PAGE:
How to advertise when the giant gorilla doesn’t seem to be doing the trick.

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Ian Lurie Nov 22 2010

Gorilla illustration

This is a guest post by Bruce Lee. Bruce is one of the best marketers and marketing writers I know, and I’m excited to have him writing for Conversation Marketing. Hopefully more from Bruce in the future.

Critters respond to contrast. They tend to ignore conformity. In Jurassic Park, the tyrannosaurus seemed to see prey animals (including lawyers) only when they moved against a static background. Bass fishermen know to jerk their lures through the water, the better to provoke a strike. Even near-microscopic flatworms move in response to changes in light level.

People are critters too. They too respond to contrast, differences, distinctions. This is the very basis of entertainment, for example. Successful entertainers tend to wear unconventional clothing, they tend to move about – often dancing – on a stage that focuses audience attention. They speak louder, or sing. They do so in recognition that doing something out of the ordinary, something with a high “contrast ratio” will draw attention (and sell tickets).

As advertisers and marketers, we need to exploit this characteristic, on behalf of our clients. As “fishers of buyers,” our job is to provoke a strike, in the form of a sale.

Few car buyers would cite as a major factor
in their decision making process the fact that
the dealer had a 40-foot inflatable gorilla in the lot

It isn’t easy. It usually doesn’t work to just turn up the volume (ala annoying infomercials) or to dress colorfully (most people find clowns to be kind of creepy) or outrageous (few car buyers would cite as a major factor in their decision making process the fact that the dealer had a 40-foot inflatable gorilla in the lot).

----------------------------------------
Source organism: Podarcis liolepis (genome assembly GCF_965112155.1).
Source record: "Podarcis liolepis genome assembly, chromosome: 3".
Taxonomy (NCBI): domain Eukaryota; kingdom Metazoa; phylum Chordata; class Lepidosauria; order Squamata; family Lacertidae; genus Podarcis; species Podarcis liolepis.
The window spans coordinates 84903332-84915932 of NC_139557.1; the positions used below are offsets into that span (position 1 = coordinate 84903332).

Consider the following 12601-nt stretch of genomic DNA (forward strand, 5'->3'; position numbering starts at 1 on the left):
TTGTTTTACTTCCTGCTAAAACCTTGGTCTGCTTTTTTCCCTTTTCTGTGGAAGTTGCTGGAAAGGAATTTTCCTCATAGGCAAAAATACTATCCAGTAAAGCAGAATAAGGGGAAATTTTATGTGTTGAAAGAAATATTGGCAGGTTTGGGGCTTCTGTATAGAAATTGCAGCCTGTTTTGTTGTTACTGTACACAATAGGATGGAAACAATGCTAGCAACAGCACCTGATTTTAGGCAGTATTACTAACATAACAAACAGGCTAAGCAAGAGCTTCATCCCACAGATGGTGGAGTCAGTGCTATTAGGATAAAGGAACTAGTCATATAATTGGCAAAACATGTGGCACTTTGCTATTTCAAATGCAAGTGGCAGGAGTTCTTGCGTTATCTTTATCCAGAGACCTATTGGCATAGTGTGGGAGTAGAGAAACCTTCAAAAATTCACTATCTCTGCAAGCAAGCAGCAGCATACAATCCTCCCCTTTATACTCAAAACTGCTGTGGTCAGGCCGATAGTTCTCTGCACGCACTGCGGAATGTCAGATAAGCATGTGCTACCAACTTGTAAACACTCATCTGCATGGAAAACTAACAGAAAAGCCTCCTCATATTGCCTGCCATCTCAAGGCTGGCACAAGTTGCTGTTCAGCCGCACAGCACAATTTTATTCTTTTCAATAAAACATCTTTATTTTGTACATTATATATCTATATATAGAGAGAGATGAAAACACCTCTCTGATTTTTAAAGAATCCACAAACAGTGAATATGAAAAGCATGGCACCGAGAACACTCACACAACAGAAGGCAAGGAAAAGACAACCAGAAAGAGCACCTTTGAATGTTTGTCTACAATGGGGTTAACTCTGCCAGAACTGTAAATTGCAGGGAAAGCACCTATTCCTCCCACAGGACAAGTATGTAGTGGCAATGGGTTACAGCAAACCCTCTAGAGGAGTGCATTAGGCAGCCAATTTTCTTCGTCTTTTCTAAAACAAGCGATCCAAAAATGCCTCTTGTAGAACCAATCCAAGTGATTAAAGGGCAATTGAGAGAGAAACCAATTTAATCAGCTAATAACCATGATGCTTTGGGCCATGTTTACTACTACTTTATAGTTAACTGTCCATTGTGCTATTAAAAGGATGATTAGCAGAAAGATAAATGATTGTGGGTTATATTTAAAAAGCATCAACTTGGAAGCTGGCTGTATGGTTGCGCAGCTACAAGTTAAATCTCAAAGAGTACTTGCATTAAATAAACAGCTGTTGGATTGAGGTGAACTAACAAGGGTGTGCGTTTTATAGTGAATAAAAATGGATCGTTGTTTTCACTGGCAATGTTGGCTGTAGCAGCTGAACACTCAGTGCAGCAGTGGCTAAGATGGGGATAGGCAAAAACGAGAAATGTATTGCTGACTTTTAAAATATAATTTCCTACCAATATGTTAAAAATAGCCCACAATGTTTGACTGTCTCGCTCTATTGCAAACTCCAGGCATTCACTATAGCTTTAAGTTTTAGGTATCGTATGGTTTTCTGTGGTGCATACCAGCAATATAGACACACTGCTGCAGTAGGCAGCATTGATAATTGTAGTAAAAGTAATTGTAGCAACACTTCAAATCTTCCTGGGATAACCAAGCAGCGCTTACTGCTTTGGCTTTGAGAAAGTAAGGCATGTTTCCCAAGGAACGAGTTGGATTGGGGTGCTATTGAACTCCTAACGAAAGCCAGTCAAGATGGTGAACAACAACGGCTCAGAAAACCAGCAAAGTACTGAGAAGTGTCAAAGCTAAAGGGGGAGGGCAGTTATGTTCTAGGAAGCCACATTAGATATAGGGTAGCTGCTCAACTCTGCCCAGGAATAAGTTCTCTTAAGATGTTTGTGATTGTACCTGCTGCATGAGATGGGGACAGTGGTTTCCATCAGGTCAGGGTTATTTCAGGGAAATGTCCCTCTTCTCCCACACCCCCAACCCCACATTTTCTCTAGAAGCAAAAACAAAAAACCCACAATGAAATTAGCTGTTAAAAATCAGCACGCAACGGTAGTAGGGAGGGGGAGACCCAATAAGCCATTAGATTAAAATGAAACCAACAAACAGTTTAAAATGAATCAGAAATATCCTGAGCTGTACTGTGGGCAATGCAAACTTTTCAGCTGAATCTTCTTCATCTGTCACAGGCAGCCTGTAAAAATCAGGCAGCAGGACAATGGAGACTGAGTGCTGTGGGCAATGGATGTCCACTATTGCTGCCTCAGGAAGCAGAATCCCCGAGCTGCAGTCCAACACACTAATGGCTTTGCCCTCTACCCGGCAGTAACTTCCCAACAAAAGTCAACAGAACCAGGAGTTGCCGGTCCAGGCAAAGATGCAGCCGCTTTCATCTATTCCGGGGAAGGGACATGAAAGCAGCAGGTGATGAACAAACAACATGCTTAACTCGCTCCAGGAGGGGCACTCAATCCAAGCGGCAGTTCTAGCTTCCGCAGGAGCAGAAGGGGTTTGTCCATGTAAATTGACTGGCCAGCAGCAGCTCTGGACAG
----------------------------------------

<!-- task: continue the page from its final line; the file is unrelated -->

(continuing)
Still, people buy differences, not similarities. In commodities (such as groceries), that difference is mostly limited to issues of price or convenience. But even with products or services that seem rather mundane, it’s worth sussing out the difference and making that the key selling feature.

This came up recently with a client who sells pizza. When asked why people should patronize his business instead of the many others already well established in the marketplace, he cited that he used “fresh ingredients,” offered “delivery and pick-up,” and that his was a “gourmet” pizza.

Please stifle the urge to yawn.

However, digging deeper, it was revealed that he does a very substantial amount of business in pizzas with gluten-free crusts. It started as a courtesy (and savvy business move) to accommodate gluten-sensitive customers, but it turns out the crusts taste so good, that lots of gluten-insensitive customers became fans.

In this case, we were able to convince the client to focus their advertising message on the unique feature of offering gluten-free crusts. In so doing, they distinguished themselves against of background of “me too” convenience food vendors.

And the pizzas, like the lawyer in Jurassic Park, were gobbled up.

tags : conversation marketing

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